According to Elaine Grossman’s Pentagon source, North Korea’s plutonium is a riddle, wrapped in a mystery, inside an enigma:
“We don’t know how much (fissile) material that they have,” the Pentagon official, who asked not to be identified, said in a Wednesday interview. “We don’t know how much of what they have they want to expend on tests.”
However, multiple nuclear tests are “quite possible,” the official told Global Security Newswire.
As the title of this post suggests, I can see at least a couple of ways of looking at this matter. As per usual, they are based on no special information of any kind—no rumors, gossip, or leaks—just my own speculations and educated guesses. Let’s call them “More is More” and “Less is More.”
More is More
According to the Theory of More is More, North Korea is a plutonium miser who carefully husbands its stockpile. Nothing followed the 2006 test for so long because every last little bit was needed to deter invasion, command respect, or whatever it is exactly that one supposes North Korea’s plutonium is for. Because Test #1 was a fizzle, further testing was in demand, but it would have to wait for further reprocessing of plutonium.
That’s basically what Sig Hecker was telling Mark Landler of the NYT back in mid-April:
But Dr. Hecker said the North Koreans could begin reprocessing plutonium from an existing cache in a couple of weeks. That would allow them to make at least one additional bomb, he said, which might embolden them to conduct another test and refine their bomb-making expertise.
“With Yongbyon disabled, it meant no more bombs and no better bombs,” Dr. Hecker said.
In sum: Fewer tests, more plutonium, more value.
Less is More
According to the Theory of Less is More, because Test #1 was a fizzle, North Korea basically had nothing of value at all. So the more testing done, the closer the DPRK gets to its Holy Grail, the weaponized device. (In inimitable NK lingo, this would be called “bolstering the war deterrent.”) Nothing followed the 2006 test for so long either to avoid disrupting the 6PT process, because a suitable provocation had yet to be found, or because that’s how long it took the scientists and engineers to be ready for another go-round.
In sum: More tests, less plutonium, more value.
(Somewhere out there, there’s also got to be a Theory of It Doesn’t Matter, in which the timing of nuclear tests plays a crucial political function, and the rest is an afterthought. But I’m not ready to go there.)
Now, since North Korea has tested before reprocessing the spent fuel on hand, More is More is looking a little shaky. Sig Hecker has lately written a valuable essay on this and related topics. It’s interesting to see how he handles the problem:
Although Yongbyon will not be able to complete reprocessing for four to six months, the anticipated increase in plutonium is what has allowed it to conduct this week’s nuclear test. …This test will enhance Pyongyang’s confidence in its arsenal and may be an important step toward miniaturizing warheads to fit on its missiles. Still, the size of North Korea’s nuclear arsenal will remain restricted by its limited plutonium inventory. Fully capable nuclear-tipped missiles will require further tests, so the sequence of this week’s provocative steps foreshadows more of the same.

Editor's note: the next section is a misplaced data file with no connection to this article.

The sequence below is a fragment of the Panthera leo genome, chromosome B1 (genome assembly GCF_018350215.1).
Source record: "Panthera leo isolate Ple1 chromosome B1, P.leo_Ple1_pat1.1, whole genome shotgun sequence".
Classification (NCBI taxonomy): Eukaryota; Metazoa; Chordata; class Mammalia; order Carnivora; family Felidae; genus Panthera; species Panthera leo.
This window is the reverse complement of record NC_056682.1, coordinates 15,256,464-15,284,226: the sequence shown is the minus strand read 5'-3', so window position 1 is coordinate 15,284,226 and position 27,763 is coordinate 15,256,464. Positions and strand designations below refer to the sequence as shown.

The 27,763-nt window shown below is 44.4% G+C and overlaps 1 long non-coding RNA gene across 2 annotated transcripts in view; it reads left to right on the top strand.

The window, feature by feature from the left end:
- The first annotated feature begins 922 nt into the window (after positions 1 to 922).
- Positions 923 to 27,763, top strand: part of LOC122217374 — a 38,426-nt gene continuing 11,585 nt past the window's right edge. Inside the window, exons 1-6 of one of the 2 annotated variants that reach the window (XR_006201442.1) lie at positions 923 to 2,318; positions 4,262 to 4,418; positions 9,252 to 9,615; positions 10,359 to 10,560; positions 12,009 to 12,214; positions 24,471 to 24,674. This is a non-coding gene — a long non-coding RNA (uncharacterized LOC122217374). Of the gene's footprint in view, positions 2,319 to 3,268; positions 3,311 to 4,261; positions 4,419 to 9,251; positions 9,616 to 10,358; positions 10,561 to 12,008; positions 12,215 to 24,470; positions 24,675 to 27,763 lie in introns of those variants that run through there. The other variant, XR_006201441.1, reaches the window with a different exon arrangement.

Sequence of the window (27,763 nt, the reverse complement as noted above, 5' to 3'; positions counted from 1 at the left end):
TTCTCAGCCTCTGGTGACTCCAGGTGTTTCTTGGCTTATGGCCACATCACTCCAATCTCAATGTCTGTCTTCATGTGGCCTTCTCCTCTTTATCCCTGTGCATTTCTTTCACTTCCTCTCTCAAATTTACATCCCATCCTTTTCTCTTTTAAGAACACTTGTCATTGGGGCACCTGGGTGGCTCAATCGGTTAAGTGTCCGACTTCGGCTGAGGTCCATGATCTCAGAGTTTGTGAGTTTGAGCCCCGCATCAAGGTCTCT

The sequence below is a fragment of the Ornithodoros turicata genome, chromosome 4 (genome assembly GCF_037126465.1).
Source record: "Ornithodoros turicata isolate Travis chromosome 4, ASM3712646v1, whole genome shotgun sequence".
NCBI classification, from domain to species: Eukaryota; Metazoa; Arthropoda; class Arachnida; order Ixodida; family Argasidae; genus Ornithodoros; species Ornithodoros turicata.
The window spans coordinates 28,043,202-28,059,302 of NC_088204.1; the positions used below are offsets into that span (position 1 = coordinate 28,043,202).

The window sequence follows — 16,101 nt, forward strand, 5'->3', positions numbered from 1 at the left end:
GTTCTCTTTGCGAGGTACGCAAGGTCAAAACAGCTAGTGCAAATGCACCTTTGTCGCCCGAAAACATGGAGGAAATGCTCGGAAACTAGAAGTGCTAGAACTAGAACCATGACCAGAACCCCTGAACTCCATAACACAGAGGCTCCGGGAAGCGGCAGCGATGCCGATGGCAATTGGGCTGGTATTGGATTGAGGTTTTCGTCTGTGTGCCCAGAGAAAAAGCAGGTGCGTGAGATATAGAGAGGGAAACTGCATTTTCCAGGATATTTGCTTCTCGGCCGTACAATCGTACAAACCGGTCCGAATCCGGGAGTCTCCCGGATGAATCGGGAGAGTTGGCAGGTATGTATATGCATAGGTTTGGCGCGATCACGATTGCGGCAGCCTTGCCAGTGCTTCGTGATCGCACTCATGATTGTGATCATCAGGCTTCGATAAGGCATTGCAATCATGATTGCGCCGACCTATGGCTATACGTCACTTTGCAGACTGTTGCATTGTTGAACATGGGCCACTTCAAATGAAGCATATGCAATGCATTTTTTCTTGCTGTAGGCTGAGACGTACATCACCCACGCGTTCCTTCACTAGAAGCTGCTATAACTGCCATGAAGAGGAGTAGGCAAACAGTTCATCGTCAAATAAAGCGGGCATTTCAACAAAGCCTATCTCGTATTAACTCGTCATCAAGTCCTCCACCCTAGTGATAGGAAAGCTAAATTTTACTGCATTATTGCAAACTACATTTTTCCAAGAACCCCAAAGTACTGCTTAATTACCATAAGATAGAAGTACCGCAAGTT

Here one detects some wavering in the direction of Less is More from a carefully modified More is More, in which the anticipation of reprocessing enabled Test #2. I’m probably not doing justice to the essay, so read the whole thing for yourself. But basically, one no longer sees the strongly held judgment of April 2009.
An aside: for reasons not worth regurgitating here, no one outside the DPRK itself knows more about North Korea’s plutonium than Hecker. His views are carefully attended to in the norkological community and beyond, making him an opinion leader of some heft. It is safe to take what he says as indicative of much more than one person’s judgment. At least, that’s what I do.
The Envelope, Please
At this point, we seem to be looking at a rolling pattern of military activity that will continue for some time, as the DPRK takes “additional self-defensive measures in order to defend its supreme interests” and reacts to additional perceived provocations. Who knows? Perhaps the Sturm und Drang will drag on through the end of the 150-Day Battle, on October 10. We’ve seen a nuclear test and several short-range missile tests. Now there are indications of an upcoming ICBM test.
And how many more nuclear tests, if any, should we expect? To answer that question, it would be helpful to know how many test shafts have been spotted up at P’unggye-yok. Sean O’Connor has spotted two possibles in 2005 imagery. Maybe someone could task a commercial imagery satellite to see what it can see?
The short answer is, I guess we’ll find out.
Here are some resources for anyone getting up to speed on NK Pu. ISIS published a detailed report in 2007. The Washington Post provided some insight into the thinking of the U.S. intelligence community back in May 2008. A key point in the article was clarified at ACW. There were also several other articles on North Korea’s formal declaration of its stockpile, linked and discussed at ACW.